Linda: Placing Ourselves

Writers of all genres are concerned with matters of place,
whether you are a novelist establishing the setting for your book, a poet
noticing a particular element of a landscape, or a writer of nonfiction
exploring his place in the world. At this year’s Kachemak Bay Writers
Conference, there were many opportunities to think more deeply about place and
to discuss the art of creating a sense of place in our work. This year’s faculty
included Elizabeth Dodd of Kansas
State University, who has authored several books of essays and poetry. Her workshop
Home Grounding drew inspiration from the book Home Ground: Language for an American Landscape, edited by Barry
Lopez and Debra Gwartney, a wonderful resource for writers who want to immerse themselves
in the language of place and for readers seeking an explanation of unfamiliar
geographical terms. (Alaskan writers who contributed definitions of their own home
ground were Eva Saulitis and Carolyn Servid.) While most entries, from “abutment”
to “zanja,” include an objective definition, they are also snippets of story suffused
with the personal in the form of examples from writing both familiar and obscure.
In this workshop we each chose a verb we deemed essential to
our home place, created a definition that reflected our special connotations for
it, and then wrote sentences illustrating its use as a verb and also as a noun.
When it came to sharing our choices, it became apparent just how individual our
common experiences of Alaska are. Try it for yourself. I for one am guilty of
not paying close attention to the too-familiar world around me, and this
exercise reminded me to be more mindful of my surroundings.  The home ground questionnaire handed out contained
many prompts to facilitate a closer examination of place, and encouraged us to
look for surprising juxtapositions. How many winters have you spent in the
place where you live? What is the coldest day you remember there, and what do
you remember best about it? What plant do you associate most closely with your
place? Why do you choose it as representative of your home place? Name one
thing you wish that you knew more about regarding your place. How might you go
about deepening that knowledge? And so on…
Elizabeth Dodd also led the two-day workshop following the conference,
Placing Ourselves, which it was my privilege to attend. In the secluded setting
of a wilderness lodge across Kachemak Bay, we became truly immersed in the
notion of place. First we considered ways of seeing. According to art critic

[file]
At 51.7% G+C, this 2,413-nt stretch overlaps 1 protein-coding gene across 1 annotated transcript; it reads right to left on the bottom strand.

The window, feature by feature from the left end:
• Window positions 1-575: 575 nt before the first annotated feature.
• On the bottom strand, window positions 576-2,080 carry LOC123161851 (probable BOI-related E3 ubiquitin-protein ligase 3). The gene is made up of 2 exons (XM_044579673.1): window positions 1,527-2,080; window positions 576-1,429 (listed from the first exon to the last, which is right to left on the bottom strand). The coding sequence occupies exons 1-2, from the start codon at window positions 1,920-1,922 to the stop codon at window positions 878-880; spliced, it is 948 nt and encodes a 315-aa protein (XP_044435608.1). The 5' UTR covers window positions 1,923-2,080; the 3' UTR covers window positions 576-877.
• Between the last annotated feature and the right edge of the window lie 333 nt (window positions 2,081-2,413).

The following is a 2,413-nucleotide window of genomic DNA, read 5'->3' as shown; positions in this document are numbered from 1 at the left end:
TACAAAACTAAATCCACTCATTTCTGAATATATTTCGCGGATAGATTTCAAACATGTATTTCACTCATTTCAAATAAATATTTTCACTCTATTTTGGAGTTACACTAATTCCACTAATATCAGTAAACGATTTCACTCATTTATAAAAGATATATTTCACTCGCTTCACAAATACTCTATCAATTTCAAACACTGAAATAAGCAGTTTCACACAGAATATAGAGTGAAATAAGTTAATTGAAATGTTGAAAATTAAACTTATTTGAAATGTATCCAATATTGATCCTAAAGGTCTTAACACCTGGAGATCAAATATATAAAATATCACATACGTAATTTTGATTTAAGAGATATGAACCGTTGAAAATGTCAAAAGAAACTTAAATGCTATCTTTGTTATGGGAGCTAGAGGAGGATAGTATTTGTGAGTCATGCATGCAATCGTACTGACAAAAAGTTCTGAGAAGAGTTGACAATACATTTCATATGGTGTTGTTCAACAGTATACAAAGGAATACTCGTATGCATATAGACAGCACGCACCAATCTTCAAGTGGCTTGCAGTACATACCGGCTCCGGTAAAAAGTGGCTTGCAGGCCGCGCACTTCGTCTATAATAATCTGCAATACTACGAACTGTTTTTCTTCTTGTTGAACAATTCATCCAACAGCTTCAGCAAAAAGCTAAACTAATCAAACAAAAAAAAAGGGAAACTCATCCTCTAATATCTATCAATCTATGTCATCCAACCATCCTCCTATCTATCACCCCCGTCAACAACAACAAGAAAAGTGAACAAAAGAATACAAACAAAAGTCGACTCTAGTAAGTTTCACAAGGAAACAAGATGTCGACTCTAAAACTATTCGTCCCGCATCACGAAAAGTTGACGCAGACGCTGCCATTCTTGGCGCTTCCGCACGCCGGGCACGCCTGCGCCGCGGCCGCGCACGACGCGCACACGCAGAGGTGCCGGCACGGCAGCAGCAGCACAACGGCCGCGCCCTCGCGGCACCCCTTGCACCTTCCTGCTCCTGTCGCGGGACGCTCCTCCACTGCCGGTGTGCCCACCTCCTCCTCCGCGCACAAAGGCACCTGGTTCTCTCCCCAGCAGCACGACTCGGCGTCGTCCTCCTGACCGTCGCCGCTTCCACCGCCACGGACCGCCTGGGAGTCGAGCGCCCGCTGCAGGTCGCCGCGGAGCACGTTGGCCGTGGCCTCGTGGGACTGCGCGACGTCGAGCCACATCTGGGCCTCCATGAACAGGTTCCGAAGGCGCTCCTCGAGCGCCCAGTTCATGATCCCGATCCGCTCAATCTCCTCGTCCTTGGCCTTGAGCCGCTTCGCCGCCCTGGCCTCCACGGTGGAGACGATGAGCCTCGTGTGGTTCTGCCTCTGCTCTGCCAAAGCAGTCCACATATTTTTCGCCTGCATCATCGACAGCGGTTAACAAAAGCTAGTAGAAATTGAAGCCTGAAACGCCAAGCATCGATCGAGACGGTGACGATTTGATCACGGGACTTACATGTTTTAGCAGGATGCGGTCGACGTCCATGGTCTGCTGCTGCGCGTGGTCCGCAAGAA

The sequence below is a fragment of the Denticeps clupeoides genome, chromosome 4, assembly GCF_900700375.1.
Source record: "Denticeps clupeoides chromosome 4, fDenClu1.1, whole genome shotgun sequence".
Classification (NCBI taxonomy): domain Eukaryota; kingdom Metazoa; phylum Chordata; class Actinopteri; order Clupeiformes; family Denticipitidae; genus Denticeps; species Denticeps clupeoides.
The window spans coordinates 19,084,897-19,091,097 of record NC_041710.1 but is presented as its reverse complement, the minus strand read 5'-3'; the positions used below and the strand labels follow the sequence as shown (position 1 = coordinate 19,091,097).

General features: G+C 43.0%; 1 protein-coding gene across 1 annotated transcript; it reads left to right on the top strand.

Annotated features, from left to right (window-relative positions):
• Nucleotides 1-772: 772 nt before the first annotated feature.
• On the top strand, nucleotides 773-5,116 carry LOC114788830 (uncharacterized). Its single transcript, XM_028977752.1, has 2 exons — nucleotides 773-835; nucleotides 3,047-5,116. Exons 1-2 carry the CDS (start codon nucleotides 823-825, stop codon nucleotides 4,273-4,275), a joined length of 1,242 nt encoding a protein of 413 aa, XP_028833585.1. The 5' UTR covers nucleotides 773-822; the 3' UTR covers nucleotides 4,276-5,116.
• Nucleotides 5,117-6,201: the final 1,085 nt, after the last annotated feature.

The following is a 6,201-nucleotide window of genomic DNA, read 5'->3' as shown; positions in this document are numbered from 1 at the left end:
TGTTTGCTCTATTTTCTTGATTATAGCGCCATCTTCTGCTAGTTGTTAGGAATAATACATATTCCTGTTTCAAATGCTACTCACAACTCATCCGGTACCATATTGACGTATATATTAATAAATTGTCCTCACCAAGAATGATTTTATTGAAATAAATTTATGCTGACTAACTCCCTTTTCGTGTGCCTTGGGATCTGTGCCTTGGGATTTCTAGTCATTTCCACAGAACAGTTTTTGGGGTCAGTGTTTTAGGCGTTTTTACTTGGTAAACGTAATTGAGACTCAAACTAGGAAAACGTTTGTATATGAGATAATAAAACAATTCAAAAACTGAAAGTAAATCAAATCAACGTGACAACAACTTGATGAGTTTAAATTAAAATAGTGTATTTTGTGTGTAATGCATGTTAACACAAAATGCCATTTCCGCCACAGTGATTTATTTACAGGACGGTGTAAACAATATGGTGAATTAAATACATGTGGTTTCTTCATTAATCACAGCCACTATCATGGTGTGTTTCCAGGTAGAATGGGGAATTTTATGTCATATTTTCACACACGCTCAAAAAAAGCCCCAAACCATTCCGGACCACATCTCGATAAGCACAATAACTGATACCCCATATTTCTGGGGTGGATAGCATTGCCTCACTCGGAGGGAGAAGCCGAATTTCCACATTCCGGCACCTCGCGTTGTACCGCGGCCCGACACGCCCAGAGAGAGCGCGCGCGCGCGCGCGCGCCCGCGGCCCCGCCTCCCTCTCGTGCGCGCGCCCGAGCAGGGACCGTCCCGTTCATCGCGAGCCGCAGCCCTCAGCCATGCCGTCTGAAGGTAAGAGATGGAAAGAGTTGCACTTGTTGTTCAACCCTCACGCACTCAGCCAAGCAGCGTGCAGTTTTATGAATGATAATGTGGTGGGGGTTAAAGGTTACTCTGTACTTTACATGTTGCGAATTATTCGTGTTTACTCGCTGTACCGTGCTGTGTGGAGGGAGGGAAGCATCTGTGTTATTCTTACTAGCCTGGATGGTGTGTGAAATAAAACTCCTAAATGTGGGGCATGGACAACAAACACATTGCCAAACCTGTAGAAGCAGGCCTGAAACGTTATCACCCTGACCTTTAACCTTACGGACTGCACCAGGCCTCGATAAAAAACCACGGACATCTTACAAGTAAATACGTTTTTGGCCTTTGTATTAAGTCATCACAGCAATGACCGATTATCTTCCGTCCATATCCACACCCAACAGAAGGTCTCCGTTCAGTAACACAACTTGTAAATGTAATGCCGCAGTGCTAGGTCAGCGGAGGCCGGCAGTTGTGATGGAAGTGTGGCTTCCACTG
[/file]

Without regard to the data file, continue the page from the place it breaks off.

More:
John Berger, “We never look at just one thing: we are always looking at the
relation between things and ourselves. Our vision is continually active, continually
moving, continually holding things in a circle around itself, constituting what
is present to us as we are.” Not only are we seeing, but we are also being
seen. To contrast these two experiences, we studied and discussed two poems: Elizabeth
Bishop’s “The Fish” and Rainer Maria Rilke’s “Archaic Torso of Apollo.” Try
placing yourself at the center of seeing and been seen, and journal about what
you notice in the spiral of sight between the far horizon and where you sit or
stand, from both the perspective of the observer and the observed.
Of course writing about place is not limited to our intimate
knowledge of home ground; our society is constantly on the move, and the act of
traveling to or experiencing unfamiliar territory provides ample opportunity to
explore the internal terrain, especially when a life is in transition. Think of
examples from writing you enjoy, and consider how the author uses the external landscape
to convey the narrator or character’s inner journey. Focusing on the
particularity of your own experience, reflect on some aspect of a journey you
have taken recently – it could be a walk in your neighborhood or a trip to
places unknown – and find out where that journey takes your interior self. Is
it back to the past, and the emotions associated with a particular event or
place, or is it into the future, to something you dream of or dread?
Rather than rely on memory I have decided to begin a home grounding
journal to record my observations and experiences of the place in which I have
lived for more than twenty years. It is my hope that this exercise will not
only capture the essential details and emotions of inhabiting this particular
place, but also provide a new perspective on home.  What are some ways in which you have examined
your relationship to place?

2 thoughts on “Linda: Placing Ourselves”

  1. Lynn Lovegreen

    Hi Linda, what a great topic to consider! I write about Alaska and grew up here, so this is close to my heart. One way I have thought about my relationship to place is in the way I identify myself. I identify as an Alaskan first. To me, that shows my relationship to the land and the people. I love our independent individuals and the way we enjoy the natural world.

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